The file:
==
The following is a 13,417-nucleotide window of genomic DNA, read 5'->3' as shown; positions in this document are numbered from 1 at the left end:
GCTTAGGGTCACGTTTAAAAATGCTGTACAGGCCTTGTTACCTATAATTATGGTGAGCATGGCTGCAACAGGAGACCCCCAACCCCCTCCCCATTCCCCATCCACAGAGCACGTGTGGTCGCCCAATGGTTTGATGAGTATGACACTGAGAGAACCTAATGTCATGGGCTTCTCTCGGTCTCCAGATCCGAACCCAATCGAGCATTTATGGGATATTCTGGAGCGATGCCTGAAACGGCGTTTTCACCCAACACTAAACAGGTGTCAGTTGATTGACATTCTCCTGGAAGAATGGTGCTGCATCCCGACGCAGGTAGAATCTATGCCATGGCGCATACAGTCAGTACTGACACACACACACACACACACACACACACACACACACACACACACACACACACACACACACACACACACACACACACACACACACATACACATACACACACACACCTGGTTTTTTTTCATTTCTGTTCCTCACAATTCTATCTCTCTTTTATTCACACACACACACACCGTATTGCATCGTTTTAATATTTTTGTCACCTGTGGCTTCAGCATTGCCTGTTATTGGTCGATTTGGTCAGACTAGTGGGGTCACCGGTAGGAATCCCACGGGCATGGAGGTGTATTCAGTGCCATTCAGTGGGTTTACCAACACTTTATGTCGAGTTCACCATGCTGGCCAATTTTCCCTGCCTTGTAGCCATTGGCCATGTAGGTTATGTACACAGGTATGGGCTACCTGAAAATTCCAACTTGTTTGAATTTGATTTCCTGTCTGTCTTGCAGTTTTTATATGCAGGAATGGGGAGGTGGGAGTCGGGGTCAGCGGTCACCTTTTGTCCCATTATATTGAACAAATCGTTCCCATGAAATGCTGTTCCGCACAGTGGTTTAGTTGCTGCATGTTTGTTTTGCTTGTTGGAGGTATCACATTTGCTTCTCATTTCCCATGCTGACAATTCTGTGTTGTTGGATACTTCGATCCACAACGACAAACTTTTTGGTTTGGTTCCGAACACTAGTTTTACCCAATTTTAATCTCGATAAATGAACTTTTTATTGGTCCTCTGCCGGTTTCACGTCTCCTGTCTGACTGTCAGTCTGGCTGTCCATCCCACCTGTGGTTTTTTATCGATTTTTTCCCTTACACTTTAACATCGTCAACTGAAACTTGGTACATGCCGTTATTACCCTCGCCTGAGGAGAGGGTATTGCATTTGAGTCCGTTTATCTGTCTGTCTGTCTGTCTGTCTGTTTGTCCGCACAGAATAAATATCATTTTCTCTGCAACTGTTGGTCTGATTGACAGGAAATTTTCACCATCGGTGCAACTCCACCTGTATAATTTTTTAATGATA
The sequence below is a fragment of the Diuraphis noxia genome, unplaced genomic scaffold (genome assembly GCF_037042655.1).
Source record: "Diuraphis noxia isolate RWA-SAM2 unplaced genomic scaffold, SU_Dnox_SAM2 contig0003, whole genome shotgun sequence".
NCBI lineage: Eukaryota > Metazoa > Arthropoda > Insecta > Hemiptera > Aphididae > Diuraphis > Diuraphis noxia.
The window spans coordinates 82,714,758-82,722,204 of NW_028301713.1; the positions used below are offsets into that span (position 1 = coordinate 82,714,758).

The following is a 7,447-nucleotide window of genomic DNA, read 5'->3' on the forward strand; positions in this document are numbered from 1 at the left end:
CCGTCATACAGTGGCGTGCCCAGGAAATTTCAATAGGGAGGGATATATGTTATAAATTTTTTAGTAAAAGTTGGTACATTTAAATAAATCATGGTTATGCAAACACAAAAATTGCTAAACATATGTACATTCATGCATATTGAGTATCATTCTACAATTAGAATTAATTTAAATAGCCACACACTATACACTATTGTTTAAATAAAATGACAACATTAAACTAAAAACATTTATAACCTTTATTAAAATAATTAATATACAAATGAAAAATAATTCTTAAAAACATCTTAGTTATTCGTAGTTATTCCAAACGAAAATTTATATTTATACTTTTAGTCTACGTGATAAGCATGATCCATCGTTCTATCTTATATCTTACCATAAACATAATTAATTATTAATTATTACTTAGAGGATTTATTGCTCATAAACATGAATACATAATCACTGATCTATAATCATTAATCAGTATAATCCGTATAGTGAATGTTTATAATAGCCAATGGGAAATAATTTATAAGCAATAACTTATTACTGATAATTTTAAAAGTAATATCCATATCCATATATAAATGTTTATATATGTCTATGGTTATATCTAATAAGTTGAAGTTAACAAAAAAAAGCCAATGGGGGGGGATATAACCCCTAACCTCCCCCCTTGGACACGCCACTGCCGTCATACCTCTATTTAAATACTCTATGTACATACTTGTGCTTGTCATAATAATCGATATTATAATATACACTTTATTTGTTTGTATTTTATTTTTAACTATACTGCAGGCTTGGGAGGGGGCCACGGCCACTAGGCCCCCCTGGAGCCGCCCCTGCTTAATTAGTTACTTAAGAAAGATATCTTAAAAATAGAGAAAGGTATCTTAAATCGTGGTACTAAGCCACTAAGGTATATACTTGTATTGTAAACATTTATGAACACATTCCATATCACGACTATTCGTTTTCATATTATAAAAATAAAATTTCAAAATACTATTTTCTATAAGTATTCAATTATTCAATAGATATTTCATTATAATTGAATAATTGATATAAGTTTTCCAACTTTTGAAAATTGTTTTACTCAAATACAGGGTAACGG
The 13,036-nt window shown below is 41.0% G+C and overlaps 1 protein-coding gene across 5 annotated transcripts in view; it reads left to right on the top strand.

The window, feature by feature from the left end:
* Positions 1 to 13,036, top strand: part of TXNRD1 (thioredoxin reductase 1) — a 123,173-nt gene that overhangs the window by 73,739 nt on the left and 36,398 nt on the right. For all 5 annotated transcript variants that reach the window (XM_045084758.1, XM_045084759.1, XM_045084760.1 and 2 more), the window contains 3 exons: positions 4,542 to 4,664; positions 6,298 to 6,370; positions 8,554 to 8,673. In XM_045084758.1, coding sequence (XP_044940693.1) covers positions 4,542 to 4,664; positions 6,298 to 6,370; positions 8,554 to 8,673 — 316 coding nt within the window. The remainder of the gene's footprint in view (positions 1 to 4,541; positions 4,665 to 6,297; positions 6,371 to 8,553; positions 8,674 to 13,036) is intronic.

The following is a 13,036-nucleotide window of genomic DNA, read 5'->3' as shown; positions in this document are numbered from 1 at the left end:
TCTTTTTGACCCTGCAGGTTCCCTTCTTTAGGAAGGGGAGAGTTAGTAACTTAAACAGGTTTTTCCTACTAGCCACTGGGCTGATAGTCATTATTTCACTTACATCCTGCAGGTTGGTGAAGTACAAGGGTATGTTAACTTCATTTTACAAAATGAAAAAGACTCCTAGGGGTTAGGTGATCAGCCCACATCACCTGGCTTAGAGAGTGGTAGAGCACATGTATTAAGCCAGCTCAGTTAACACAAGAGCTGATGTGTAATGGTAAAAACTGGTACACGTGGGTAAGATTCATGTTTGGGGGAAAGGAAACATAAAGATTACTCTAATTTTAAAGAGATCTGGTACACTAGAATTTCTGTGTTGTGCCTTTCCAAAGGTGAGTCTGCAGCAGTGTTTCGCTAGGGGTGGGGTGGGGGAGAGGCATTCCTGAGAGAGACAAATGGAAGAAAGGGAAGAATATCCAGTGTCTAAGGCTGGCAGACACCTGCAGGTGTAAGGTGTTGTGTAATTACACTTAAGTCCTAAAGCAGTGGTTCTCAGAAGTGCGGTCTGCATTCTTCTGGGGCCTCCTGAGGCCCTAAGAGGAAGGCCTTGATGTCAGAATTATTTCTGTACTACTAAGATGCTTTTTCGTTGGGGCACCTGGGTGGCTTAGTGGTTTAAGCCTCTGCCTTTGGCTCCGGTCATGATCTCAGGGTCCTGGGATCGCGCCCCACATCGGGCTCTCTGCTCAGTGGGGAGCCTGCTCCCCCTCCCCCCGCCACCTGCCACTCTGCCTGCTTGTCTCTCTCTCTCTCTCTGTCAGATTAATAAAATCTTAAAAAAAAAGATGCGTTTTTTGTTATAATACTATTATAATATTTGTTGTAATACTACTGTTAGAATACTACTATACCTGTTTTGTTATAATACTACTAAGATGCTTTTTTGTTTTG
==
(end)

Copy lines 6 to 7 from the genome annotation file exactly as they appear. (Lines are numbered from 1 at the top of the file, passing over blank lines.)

The window spans coordinates 82,714,758-82,722,204 of NW_028301713.1; the positions used below are offsets into that span (position 1 = coordinate 82,714,758).

The following is a 7,447-nucleotide window of genomic DNA, read 5'->3' on the forward strand; positions in this document are numbered from 1 at the left end: